confound

Listen:

UK:*UK and possibly other pronunciationsUK and possibly other pronunciations/kɒnˈfaʊnd/

US:USA pronuncation: IPAUSA pronuncation: IPA/kənˈfaʊnd/

US:USA pronunciation: respellingUSA pronunciation: respelling(kon found, kən-; for 6 usually konfound)



WordReference Random House Learner's Dictionary of American English © 2020
con•found /kənˈfaʊnd/USA pronunciation   v. [+ object]
  1. to amaze;
    confuse;
    perplex:The army's lightning attack confounded the enemy.
  2. [+ object + with + object] to mix up by mistake;
    This analysis confounded truth with errors and lies.
Idioms
  1. Confound it! (used as a mild oath to express one's irritation): Confound it! Pick up those books now!

con•found•ing•ly, adv. 

WordReference Random House Unabridged Dictionary of American English © 2020
con•found  (kon found, kən-; for 6 usually konfound),USA pronunciation v.t. 
  1. to perplex or amaze, esp. by a sudden disturbance or surprise;
    bewilder;
    confuse:The complicated directions confounded him.
  2. to throw into confusion or disorder:The revolution confounded the people.
  3. to throw into increased confusion or disorder.
  4. to treat or regard erroneously as identical;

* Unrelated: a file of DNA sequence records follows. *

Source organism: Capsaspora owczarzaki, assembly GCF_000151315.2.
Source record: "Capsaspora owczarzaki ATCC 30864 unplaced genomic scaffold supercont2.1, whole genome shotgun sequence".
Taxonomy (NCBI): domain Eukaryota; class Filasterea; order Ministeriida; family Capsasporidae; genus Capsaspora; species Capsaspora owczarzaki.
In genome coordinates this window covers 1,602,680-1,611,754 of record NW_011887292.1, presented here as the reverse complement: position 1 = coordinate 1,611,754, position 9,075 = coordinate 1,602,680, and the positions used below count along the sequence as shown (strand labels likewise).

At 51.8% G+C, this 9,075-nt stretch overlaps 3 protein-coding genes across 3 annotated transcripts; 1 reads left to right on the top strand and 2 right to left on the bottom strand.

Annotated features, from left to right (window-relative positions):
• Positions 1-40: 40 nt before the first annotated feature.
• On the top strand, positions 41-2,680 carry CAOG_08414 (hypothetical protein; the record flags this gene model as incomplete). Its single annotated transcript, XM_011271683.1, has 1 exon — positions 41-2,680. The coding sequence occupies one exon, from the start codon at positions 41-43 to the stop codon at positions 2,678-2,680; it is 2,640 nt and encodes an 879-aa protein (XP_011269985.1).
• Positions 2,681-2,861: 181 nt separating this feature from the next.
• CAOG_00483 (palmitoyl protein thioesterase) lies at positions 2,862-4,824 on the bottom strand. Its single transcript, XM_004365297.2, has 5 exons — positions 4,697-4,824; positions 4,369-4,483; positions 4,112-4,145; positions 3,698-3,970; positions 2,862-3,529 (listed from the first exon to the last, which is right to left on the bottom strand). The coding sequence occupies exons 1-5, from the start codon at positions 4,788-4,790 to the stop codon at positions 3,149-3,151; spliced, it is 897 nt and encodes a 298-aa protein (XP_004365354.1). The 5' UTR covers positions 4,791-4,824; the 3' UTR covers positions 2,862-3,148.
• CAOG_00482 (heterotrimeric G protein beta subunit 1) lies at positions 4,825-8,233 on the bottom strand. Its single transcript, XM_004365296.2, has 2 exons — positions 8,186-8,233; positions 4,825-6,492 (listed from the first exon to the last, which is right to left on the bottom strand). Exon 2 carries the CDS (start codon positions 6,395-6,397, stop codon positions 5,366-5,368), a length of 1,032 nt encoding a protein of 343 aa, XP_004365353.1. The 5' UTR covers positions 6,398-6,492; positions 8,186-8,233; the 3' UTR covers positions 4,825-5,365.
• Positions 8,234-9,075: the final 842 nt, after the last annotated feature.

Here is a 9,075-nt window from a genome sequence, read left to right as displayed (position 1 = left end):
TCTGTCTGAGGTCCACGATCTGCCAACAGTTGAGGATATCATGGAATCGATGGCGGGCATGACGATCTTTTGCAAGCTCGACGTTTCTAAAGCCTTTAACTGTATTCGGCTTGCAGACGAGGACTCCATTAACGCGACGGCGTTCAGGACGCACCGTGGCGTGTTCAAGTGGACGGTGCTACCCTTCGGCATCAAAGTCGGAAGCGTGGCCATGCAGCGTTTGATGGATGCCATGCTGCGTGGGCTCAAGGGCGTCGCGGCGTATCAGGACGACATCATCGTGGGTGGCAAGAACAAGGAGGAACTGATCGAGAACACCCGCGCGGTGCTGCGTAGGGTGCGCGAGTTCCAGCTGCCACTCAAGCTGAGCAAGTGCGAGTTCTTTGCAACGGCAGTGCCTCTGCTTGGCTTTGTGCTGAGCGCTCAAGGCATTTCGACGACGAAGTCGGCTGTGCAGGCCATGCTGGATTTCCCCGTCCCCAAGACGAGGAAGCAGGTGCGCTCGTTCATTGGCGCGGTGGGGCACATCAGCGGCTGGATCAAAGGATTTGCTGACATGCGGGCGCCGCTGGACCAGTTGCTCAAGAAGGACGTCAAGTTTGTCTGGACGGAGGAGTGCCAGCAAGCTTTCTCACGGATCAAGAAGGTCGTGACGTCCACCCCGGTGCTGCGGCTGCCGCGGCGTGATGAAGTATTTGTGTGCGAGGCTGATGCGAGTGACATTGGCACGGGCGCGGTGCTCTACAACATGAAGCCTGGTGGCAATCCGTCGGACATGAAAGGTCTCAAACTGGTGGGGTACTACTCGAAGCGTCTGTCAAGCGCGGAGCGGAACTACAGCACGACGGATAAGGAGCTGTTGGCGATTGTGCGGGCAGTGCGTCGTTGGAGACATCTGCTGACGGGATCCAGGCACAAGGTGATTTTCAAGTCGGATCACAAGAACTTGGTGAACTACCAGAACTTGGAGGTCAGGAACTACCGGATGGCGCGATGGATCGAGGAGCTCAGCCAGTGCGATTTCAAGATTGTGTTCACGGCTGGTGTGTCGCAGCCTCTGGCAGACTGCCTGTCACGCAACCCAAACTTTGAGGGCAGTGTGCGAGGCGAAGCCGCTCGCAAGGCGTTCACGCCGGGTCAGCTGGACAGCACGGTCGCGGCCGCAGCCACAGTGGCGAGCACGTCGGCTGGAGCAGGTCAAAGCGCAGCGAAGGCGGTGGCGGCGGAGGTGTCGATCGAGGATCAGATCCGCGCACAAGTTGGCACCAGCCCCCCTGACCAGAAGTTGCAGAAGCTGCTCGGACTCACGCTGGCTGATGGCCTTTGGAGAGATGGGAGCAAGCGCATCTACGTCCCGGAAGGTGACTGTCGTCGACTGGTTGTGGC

mix or associate by mistake:truth confounded with error.
  5. to mingle so that the elements cannot be distinguished or separated.
  6. to damn (used in mild imprecations):Confound it!
  7. to contradict or refute:to confound their arguments.
  8. to put to shame;
    abash.
  9. [Archaic.]
    • to defeat or overthrow.
    • to bring to ruin or naught.
  10. [Obs.]to spend uselessly;
    waste.
con•founda•ble, adj. 
con•founder, n. 
con•founding•ly, adv. 
  • Latin confundere to mix, equivalent. to con- con- + fundere to pour
  • Anglo-French confoundre
  • Middle English conf(o)unden 1250–1300
    • 1.See corresponding entry in Unabridged dumbfound, daze, nonplus, astound.

Collins Concise English Dictionary © HarperCollins Publishers::
confound /kənˈfaʊnd/ vb (transitive)
  1. to astound or perplex; bewilder
  2. to mix up; confuse
  3. to treat mistakenly as similar to or identical with (one or more other things)
  4. /kɒnˈfaʊnd/ to curse or damn (usually as an expletive in the phrase confound it!)
  5. to contradict or refute (an argument, etc)
  6. to rout or defeat (an enemy)
Etymology: 13th Century: from Old French confondre, from Latin confundere to mingle, pour together, from fundere to pour

conˈfounder n
'confound' also found in these entries:
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